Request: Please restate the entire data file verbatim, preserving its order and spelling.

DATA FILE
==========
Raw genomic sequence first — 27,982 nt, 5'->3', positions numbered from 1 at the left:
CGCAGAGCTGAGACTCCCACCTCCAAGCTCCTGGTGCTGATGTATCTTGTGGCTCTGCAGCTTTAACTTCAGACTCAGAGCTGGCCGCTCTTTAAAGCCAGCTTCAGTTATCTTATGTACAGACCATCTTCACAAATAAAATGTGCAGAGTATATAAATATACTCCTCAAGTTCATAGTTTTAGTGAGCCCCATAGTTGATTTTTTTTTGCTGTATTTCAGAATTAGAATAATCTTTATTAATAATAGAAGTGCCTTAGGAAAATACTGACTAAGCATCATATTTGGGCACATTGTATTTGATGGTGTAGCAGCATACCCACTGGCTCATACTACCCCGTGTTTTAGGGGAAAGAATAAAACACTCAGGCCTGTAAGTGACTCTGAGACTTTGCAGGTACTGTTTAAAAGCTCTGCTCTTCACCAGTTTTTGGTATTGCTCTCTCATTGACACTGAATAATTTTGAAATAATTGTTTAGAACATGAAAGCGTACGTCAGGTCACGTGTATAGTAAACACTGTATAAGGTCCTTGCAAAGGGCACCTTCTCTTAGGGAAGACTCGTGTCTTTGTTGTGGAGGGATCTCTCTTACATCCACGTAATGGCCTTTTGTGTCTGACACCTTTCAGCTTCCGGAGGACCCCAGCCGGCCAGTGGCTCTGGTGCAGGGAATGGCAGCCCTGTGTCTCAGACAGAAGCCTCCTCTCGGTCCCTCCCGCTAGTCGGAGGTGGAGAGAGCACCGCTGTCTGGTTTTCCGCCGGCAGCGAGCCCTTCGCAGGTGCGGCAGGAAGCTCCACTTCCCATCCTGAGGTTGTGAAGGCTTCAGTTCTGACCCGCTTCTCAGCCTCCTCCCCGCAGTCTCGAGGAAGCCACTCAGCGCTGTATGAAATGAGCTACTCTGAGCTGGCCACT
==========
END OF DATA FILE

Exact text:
Raw genomic sequence first — 27,982 nt, 5'->3', positions numbered from 1 at the left:
CGCAGAGCTGAGACTCCCACCTCCAAGCTCCTGGTGCTGATGTATCTTGTGGCTCTGCAGCTTTAACTTCAGACTCAGAGCTGGCCGCTCTTTAAAGCCAGCTTCAGTTATCTTATGTACAGACCATCTTCACAAATAAAATGTGCAGAGTATATAAATATACTCCTCAAGTTCATAGTTTTAGTGAGCCCCATAGTTGATTTTTTTTTGCTGTATTTCAGAATTAGAATAATCTTTATTAATAATAGAAGTGCCTTAGGAAAATACTGACTAAGCATCATATTTGGGCACATTGTATTTGATGGTGTAGCAGCATACCCACTGGCTCATACTACCCCGTGTTTTAGGGGAAAGAATAAAACACTCAGGCCTGTAAGTGACTCTGAGACTTTGCAGGTACTGTTTAAAAGCTCTGCTCTTCACCAGTTTTTGGTATTGCTCTCTCATTGACACTGAATAATTTTGAAATAATTGTTTAGAACATGAAAGCGTACGTCAGGTCACGTGTATAGTAAACACTGTATAAGGTCCTTGCAAAGGGCACCTTCTCTTAGGGAAGACTCGTGTCTTTGTTGTGGAGGGATCTCTCTTACATCCACGTAATGGCCTTTTGTGTCTGACACCTTTCAGCTTCCGGAGGACCCCAGCCGGCCAGTGGCTCTGGTGCAGGGAATGGCAGCCCTGTGTCTCAGACAGAAGCCTCCTCTCGGTCCCTCCCGCTAGTCGGAGGTGGAGAGAGCACCGCTGTCTGGTTTTCCGCCGGCAGCGAGCCCTTCGCAGGTGCGGCAGGAAGCTCCACTTCCCATCCTGAGGTTGTGAAGGCTTCAGTTCTGACCCGCTTCTCAGCCTCCTCCCCGCAGTCTCGAGGAAGCCACTCAGCGCTGTATGAAATGAGCTACTCTGAGCTGGCCACT